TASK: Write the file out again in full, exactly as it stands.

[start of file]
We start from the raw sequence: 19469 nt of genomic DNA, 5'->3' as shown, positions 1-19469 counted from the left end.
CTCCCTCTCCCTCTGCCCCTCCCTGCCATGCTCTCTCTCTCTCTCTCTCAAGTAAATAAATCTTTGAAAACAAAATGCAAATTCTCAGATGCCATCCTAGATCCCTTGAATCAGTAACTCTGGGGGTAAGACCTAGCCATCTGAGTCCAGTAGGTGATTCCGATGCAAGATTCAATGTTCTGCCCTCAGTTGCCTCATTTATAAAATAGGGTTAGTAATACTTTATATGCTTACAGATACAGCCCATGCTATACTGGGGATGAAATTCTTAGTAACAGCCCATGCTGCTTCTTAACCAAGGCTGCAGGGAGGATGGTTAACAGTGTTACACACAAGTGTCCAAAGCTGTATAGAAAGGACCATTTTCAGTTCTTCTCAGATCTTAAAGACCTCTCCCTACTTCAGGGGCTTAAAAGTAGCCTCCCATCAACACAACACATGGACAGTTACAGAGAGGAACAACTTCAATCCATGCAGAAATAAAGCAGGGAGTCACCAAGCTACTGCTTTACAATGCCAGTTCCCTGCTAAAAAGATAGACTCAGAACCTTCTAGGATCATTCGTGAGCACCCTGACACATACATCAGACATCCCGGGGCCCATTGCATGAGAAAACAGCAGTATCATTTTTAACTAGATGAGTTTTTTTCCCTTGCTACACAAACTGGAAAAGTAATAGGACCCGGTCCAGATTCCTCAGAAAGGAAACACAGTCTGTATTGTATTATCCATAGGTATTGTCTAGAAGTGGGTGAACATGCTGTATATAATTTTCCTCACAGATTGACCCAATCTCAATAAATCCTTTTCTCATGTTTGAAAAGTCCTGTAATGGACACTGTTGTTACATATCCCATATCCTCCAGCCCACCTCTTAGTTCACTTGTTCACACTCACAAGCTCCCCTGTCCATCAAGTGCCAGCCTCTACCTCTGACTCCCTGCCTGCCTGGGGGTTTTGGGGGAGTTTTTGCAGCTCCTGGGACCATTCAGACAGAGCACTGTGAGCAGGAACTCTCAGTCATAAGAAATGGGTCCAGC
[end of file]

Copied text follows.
We start from the raw sequence: 19469 nt of genomic DNA, 5'->3' as shown, positions 1-19469 counted from the left end.
CTCCCTCTCCCTCTGCCCCTCCCTGCCATGCTCTCTCTCTCTCTCTCTCAAGTAAATAAATCTTTGAAAACAAAATGCAAATTCTCAGATGCCATCCTAGATCCCTTGAATCAGTAACTCTGGGGGTAAGACCTAGCCATCTGAGTCCAGTAGGTGATTCCGATGCAAGATTCAATGTTCTGCCCTCAGTTGCCTCATTTATAAAATAGGGTTAGTAATACTTTATATGCTTACAGATACAGCCCATGCTATACTGGGGATGAAATTCTTAGTAACAGCCCATGCTGCTTCTTAACCAAGGCTGCAGGGAGGATGGTTAACAGTGTTACACACAAGTGTCCAAAGCTGTATAGAAAGGACCATTTTCAGTTCTTCTCAGATCTTAAAGACCTCTCCCTACTTCAGGGGCTTAAAAGTAGCCTCCCATCAACACAACACATGGACAGTTACAGAGAGGAACAACTTCAATCCATGCAGAAATAAAGCAGGGAGTCACCAAGCTACTGCTTTACAATGCCAGTTCCCTGCTAAAAAGATAGACTCAGAACCTTCTAGGATCATTCGTGAGCACCCTGACACATACATCAGACATCCCGGGGCCCATTGCATGAGAAAACAGCAGTATCATTTTTAACTAGATGAGTTTTTTTCCCTTGCTACACAAACTGGAAAAGTAATAGGACCCGGTCCAGATTCCTCAGAAAGGAAACACAGTCTGTATTGTATTATCCATAGGTATTGTCTAGAAGTGGGTGAACATGCTGTATATAATTTTCCTCACAGATTGACCCAATCTCAATAAATCCTTTTCTCATGTTTGAAAAGTCCTGTAATGGACACTGTTGTTACATATCCCATATCCTCCAGCCCACCTCTTAGTTCACTTGTTCACACTCACAAGCTCCCCTGTCCATCAAGTGCCAGCCTCTACCTCTGACTCCCTGCCTGCCTGGGGGTTTTGGGGGAGTTTTTGCAGCTCCTGGGACCATTCAGACAGAGCACTGTGAGCAGGAACTCTCAGTCATAAGAAATGGGTCCAGC